The questionnaire and publicly available materials provided data on what content is currently included in the capacity-building initiatives. The interview and focus group data provided information on why certain content was included, as well as how and why content changed over time. Together, this provided information on what we have labeled “essential content,” which is a reflection of both what study participants have chosen to include in their training initiatives, and their views on priority content areas for implementation practitioners based on their own experiences developing and delivering the initiatives.

Data analysis

Closed-ended questionnaire responses were analyzed using descriptive statistics. Frequencies (counts and percentages) were calculated for nominal data. Medians and ranges were calculated for continuous data. The questionnaire responses, qualitative transcripts, and course materials shared by participants were uploaded to NVivo12Pro for data management [29]. The merged dataset was analyzed using conventional content analysis, with the codes emerging inductively from the data [30]. Two authors (JR, OD) started by independently reading the data and coding all segments that pertained to training content and curriculum. They met regularly to compare their coding, discuss and resolve differences, build and revise the coding scheme, and group codes into categories. When the coding scheme was well-developed, and the coders were coding consistently (which occurred after coding data from one-third of the teams), the remaining data were coded by either JR or OD. The coding was then audited by one of seven members of the broader research team (HA, DMB, LBG, AMH, SCH, AEL, DS). These seven team members were “senior reviewers” with subject matter expertise in implementation science and practice [31]. They audited the coding and offered their feedback on how the text segments were labeled and categorized. This feedback was discussed by the two primary coders (JR, OD) and the senior author (IDG). The review process resulted in (1) changes to which codes were applied to specific text segments, (2) changes to the coding structure, including splitting existing codes into more precise labels, and (3) re-organizing existing codes into new categories. The final coding scheme was applied to the data. Finally, we categorized the identified theories, models, frameworks, and approaches (i.e., other methods in implementation) (TMFAs) [32] according to the three main aims described by Nilsen [33]: to guide, to understand or explain, or to evaluate implementation. We also categorized the identified implementation steps and skills according to the three phases in the Implementation Roadmap [34]: issue identification and clarification; build solutions; and implement, evaluate, sustain.

Integration of quantitative and qualitative data

We used integration approaches at several levels. At the methods level, we used building where the interview probes were developed based on questionnaire responses [26]. We also used merging by bringing the questionnaire and interview/focus group data together for analysis [26], giving both datasets equal priority. At the interpretation and reporting level, we used a narrative weaving approach to describe the categories informed by both datasets [26]. The integration of quantitative and qualitative data contributed to an expansion of our understanding of the capacity-building initiative content [26], with the questionnaire contributing to identifying what content is included and the interview/focus group data providing the rationale for the content.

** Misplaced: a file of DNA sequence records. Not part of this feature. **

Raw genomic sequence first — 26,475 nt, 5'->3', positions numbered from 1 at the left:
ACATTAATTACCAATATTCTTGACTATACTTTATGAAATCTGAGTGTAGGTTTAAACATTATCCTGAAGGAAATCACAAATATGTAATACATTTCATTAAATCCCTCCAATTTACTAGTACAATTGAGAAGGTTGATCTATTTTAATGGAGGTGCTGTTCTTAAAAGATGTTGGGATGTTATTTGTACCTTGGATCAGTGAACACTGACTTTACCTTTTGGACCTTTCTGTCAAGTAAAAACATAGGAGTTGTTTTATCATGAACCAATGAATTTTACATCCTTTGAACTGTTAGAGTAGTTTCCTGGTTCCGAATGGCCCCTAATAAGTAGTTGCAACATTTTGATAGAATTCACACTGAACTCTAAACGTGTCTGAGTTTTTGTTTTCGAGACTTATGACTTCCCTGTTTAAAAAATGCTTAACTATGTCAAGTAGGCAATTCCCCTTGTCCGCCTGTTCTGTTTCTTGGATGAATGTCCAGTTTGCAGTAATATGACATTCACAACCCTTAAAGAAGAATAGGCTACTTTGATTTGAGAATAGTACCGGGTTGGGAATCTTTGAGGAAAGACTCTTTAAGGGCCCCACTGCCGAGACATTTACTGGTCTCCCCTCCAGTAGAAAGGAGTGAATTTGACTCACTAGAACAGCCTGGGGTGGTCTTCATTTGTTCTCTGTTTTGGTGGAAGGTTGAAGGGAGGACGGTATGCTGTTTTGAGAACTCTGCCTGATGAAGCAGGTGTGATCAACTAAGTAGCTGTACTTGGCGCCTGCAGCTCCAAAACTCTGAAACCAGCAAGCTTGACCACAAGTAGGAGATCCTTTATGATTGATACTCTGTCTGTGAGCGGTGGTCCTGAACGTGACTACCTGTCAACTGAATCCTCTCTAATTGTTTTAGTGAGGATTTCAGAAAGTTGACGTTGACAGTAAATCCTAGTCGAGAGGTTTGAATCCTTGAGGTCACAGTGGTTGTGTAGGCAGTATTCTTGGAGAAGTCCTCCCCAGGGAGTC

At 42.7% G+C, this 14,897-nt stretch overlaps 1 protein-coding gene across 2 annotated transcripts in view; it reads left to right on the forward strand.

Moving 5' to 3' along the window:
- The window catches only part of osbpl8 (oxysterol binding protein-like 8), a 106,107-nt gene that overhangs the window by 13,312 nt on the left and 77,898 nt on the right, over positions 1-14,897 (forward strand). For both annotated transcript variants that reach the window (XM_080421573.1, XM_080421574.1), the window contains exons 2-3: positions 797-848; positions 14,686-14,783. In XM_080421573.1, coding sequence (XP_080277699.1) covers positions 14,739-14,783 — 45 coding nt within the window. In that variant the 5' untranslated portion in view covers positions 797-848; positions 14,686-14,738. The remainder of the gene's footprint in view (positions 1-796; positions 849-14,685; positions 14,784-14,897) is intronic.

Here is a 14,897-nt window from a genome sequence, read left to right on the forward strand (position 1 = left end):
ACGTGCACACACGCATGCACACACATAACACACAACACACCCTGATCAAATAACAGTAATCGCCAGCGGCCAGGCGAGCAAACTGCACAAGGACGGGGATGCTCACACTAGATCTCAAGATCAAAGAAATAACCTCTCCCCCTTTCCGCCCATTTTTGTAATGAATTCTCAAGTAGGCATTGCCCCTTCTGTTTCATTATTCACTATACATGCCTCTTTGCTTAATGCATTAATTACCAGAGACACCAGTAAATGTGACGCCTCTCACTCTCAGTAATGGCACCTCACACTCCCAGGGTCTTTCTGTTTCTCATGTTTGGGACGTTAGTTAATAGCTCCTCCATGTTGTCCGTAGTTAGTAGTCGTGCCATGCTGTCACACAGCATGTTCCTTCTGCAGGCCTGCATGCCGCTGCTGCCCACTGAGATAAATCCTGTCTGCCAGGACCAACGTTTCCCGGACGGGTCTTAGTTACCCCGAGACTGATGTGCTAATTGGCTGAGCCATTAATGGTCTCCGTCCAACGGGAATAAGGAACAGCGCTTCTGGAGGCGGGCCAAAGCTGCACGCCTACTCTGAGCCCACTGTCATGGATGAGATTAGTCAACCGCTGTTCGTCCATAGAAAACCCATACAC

Strategies to enhance methodological rigor

Dependability and confirmability [35] were enhanced by maintaining a comprehensive audit trail including raw data (e.g., verbatim transcripts), iterations of coding and coding schemes, and notes from data analysis meetings. To enhance credibility and confirmability [35], 35% of the data were coded independently by two people. All study participants were sent a summary of their data prepared by the research team and were asked to review it for accuracy and comprehensiveness (i.e., member checking the data). In addition, having senior reviewers with content expertise audit the coding helped make sense of the different implementation concepts and terms in the data, ensuring that data were coded and categorized accurately. Finally, interested study participants were involved in the sense-making process through their involvement in writing and critically revising this manuscript. We aimed to facilitate an assessment of the transferability [35] of the findings by describing contextual information on the capacity-building initiatives and study participants.


We enrolled 33 people (representing 17 teams) who developed and delivered capacity-building initiatives focused on implementation practice. Collectively, these 33 study participants shared information on 20 unique capacity-building initiatives that were offered by their 17 teams (Fig. 1). We indicate the denominator throughout the results to make clear when the results refer to capacity-building initiative level data, which was largely collected through the questionnaire and the shared capacity-building initiative materials (n = 20) or team-level data, which was largely collected through interviews and focus groups (n = 17).

Fig. 1
figure 1

Summary of data collected. aOne team reported on 3 capacity-building initiatives and one team reported on 2 capacity-building initiatives. All other teams reported on 1 capacity-building initiative only. Teams participating in this study comprised between 1 and 6 people. bFive study participants took part in two focus groups